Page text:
(Senator Debbie Stabenow press release, July 27, 2013)
Legislation to tie student loan rates to market rates passed the Senate today by a vote of 81-18. Students have paid an interest rate of 3.4% since 2011, but those rates expired as of July 1 and rates automatically doubled to 6.8%. The proposal passed by the Senate today could lead to rates jumping up to 7.25% or higher over the next few years.
Senator Debbie Stabenow voted against the legislation.
Earlier this month, Senator Stabenow sponsored legislation to retroactively freeze the student loan rate at 3.4% from July 1 of this year through June 30 of 2014, to give Congress an additional year to work on a comprehensive solution to the problem of growing student loan debt. Her proposal won a majority vote 51-49, but was blocked by a Republican filibuster.
“I’ve taken a close look at this proposal and the bottom line is by the time a freshman entering school this fall becomes a senior, her rates could nearly double,” Stabenow said. “I could not vote to put students in this position. I will continue to fight for a comprehensive solution to the problem of growing student loan debt and will continue to do all I can to make college education more affordable.”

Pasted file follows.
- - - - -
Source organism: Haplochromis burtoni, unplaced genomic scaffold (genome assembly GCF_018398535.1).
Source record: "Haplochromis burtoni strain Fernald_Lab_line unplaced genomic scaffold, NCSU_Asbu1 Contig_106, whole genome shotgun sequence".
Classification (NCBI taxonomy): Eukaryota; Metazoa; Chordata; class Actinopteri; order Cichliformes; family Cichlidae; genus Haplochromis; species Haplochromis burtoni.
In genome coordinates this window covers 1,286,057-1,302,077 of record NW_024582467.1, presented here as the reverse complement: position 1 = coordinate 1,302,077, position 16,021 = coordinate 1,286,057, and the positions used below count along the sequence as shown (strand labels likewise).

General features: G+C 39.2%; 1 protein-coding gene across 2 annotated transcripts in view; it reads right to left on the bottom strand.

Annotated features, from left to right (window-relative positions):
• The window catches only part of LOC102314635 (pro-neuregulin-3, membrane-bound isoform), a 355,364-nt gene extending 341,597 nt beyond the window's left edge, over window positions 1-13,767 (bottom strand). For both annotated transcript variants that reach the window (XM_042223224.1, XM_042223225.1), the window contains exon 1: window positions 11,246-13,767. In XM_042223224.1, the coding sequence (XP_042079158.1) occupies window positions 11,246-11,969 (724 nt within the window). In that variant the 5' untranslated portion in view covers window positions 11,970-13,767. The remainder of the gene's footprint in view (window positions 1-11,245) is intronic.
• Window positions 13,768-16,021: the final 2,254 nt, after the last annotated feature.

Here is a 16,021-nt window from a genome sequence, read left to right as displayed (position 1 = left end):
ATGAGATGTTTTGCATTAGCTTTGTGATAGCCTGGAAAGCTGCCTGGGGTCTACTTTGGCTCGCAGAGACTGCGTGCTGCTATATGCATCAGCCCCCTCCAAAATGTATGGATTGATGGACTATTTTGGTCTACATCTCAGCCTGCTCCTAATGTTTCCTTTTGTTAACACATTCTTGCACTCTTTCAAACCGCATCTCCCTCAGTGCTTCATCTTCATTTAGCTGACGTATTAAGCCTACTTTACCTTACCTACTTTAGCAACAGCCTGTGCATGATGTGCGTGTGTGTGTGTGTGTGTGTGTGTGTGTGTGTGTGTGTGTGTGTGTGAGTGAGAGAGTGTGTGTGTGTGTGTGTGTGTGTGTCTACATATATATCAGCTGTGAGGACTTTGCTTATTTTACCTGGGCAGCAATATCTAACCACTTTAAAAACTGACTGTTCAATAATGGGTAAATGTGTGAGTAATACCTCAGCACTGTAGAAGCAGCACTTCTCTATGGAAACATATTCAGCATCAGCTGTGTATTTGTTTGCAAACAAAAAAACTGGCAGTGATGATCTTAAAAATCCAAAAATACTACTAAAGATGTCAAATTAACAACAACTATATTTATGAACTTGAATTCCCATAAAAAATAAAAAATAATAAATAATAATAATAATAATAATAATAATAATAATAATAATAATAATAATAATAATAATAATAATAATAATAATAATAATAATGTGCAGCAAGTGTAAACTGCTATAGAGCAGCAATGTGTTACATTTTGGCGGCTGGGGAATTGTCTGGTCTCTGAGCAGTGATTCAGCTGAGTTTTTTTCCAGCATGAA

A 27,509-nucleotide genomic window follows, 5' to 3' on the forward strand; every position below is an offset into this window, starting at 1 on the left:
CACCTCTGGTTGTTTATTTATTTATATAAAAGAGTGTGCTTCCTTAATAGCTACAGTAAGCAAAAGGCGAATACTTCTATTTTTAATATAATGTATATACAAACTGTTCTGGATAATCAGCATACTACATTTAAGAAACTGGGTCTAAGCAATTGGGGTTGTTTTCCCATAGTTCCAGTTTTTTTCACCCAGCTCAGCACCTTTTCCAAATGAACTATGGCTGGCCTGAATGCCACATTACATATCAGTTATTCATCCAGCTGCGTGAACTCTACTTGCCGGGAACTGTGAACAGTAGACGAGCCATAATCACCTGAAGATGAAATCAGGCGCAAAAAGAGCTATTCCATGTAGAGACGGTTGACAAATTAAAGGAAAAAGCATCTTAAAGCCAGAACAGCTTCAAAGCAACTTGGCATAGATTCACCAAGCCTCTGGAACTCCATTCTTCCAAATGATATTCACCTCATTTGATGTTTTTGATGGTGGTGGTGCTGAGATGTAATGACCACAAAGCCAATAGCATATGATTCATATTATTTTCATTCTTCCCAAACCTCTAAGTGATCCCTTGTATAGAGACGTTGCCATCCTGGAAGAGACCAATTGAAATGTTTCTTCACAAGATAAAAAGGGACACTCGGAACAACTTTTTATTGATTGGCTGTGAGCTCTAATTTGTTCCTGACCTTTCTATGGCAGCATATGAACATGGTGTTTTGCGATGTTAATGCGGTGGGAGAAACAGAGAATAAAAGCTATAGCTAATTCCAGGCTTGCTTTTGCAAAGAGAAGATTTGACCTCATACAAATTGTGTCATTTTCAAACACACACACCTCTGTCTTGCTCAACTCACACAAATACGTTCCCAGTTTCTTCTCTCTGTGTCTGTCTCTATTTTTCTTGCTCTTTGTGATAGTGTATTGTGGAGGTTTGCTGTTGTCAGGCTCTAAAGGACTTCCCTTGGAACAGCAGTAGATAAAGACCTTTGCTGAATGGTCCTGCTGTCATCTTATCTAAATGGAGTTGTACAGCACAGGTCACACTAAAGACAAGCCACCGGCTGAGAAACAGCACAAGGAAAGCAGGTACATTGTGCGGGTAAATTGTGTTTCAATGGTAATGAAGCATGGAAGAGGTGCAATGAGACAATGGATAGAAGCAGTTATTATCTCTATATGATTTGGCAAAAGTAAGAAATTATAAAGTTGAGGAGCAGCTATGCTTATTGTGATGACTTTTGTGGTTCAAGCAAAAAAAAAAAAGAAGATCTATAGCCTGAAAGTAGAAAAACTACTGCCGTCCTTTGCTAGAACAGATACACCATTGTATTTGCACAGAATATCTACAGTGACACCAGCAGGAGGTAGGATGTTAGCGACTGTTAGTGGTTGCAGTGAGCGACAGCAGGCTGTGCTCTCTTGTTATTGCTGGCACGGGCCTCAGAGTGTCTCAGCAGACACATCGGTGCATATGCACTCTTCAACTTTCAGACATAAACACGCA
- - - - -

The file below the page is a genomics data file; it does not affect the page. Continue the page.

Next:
The proposal the Senate passed today would peg the student loan interest rate to the 10-year Treasury bill so that it would fluctuate with the cost of Treasury notes. That would cause 2013 rates to jump to 3.9% this year, higher than last year’s 3.4%. Rates are then projected to steadily increase each year, with rates hitting 7.25% by 2018.
In Michigan, nearly 300,000 students will be hit with higher loan costs than they paid last year. The average student debt for Michigan students is approximately $26,000.
To read previous stories about the progression of the student loan legislation, see